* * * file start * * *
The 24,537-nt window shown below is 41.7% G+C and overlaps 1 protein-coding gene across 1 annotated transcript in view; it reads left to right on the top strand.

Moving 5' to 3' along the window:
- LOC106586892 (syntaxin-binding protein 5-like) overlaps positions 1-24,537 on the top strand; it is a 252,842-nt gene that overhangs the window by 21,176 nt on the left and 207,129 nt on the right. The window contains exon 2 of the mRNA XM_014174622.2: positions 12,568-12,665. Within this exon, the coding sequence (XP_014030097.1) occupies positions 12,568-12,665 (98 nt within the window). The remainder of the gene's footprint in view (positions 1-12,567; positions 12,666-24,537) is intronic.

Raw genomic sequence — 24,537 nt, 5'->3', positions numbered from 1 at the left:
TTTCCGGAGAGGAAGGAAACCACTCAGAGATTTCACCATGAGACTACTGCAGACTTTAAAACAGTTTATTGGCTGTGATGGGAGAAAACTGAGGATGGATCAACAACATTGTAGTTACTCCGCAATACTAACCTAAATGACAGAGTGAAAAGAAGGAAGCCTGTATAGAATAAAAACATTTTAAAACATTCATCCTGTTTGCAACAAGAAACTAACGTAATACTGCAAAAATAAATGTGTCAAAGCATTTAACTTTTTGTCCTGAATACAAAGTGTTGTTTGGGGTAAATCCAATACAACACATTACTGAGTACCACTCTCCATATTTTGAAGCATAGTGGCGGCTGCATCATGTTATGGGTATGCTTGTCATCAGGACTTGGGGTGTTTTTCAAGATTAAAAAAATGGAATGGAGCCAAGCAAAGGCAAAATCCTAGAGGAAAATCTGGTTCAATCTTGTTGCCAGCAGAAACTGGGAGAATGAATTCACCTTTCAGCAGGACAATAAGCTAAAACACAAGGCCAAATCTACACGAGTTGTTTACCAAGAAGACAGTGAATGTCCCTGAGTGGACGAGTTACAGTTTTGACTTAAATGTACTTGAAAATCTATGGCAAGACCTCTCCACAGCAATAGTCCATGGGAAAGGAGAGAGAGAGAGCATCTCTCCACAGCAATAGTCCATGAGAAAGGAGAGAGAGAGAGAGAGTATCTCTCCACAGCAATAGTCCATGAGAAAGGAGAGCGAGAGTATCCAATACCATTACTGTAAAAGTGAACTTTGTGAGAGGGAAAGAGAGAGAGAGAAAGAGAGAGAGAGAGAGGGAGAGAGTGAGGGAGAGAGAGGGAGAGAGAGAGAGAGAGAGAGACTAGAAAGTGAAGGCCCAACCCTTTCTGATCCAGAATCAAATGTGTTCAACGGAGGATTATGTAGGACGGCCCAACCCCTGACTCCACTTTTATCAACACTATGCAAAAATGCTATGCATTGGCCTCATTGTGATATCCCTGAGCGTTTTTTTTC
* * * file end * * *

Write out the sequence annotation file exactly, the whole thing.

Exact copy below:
The 24,537-nt window shown below is 41.7% G+C and overlaps 1 protein-coding gene across 1 annotated transcript in view; it reads left to right on the top strand.

Moving 5' to 3' along the window:
- LOC106586892 (syntaxin-binding protein 5-like) overlaps positions 1-24,537 on the top strand; it is a 252,842-nt gene that overhangs the window by 21,176 nt on the left and 207,129 nt on the right. The window contains exon 2 of the mRNA XM_014174622.2: positions 12,568-12,665. Within this exon, the coding sequence (XP_014030097.1) occupies positions 12,568-12,665 (98 nt within the window). The remainder of the gene's footprint in view (positions 1-12,567; positions 12,666-24,537) is intronic.

Raw genomic sequence — 24,537 nt, 5'->3', positions numbered from 1 at the left:
TTTCCGGAGAGGAAGGAAACCACTCAGAGATTTCACCATGAGACTACTGCAGACTTTAAAACAGTTTATTGGCTGTGATGGGAGAAAACTGAGGATGGATCAACAACATTGTAGTTACTCCGCAATACTAACCTAAATGACAGAGTGAAAAGAAGGAAGCCTGTATAGAATAAAAACATTTTAAAACATTCATCCTGTTTGCAACAAGAAACTAACGTAATACTGCAAAAATAAATGTGTCAAAGCATTTAACTTTTTGTCCTGAATACAAAGTGTTGTTTGGGGTAAATCCAATACAACACATTACTGAGTACCACTCTCCATATTTTGAAGCATAGTGGCGGCTGCATCATGTTATGGGTATGCTTGTCATCAGGACTTGGGGTGTTTTTCAAGATTAAAAAAATGGAATGGAGCCAAGCAAAGGCAAAATCCTAGAGGAAAATCTGGTTCAATCTTGTTGCCAGCAGAAACTGGGAGAATGAATTCACCTTTCAGCAGGACAATAAGCTAAAACACAAGGCCAAATCTACACGAGTTGTTTACCAAGAAGACAGTGAATGTCCCTGAGTGGACGAGTTACAGTTTTGACTTAAATGTACTTGAAAATCTATGGCAAGACCTCTCCACAGCAATAGTCCATGGGAAAGGAGAGAGAGAGAGCATCTCTCCACAGCAATAGTCCATGAGAAAGGAGAGAGAGAGAGAGAGTATCTCTCCACAGCAATAGTCCATGAGAAAGGAGAGCGAGAGTATCCAATACCATTACTGTAAAAGTGAACTTTGTGAGAGGGAAAGAGAGAGAGAGAAAGAGAGAGAGAGAGAGGGAGAGAGTGAGGGAGAGAGAGGGAGAGAGAGAGAGAGAGAGAGACTAGAAAGTGAAGGCCCAACCCTTTCTGATCCAGAATCAAATGTGTTCAACGGAGGATTATGTAGGACGGCCCAACCCCTGACTCCACTTTTATCAACACTATGCAAAAATGCTATGCATTGGCCTCATTGTGATATCCCTGAGCGTTTTTTTTC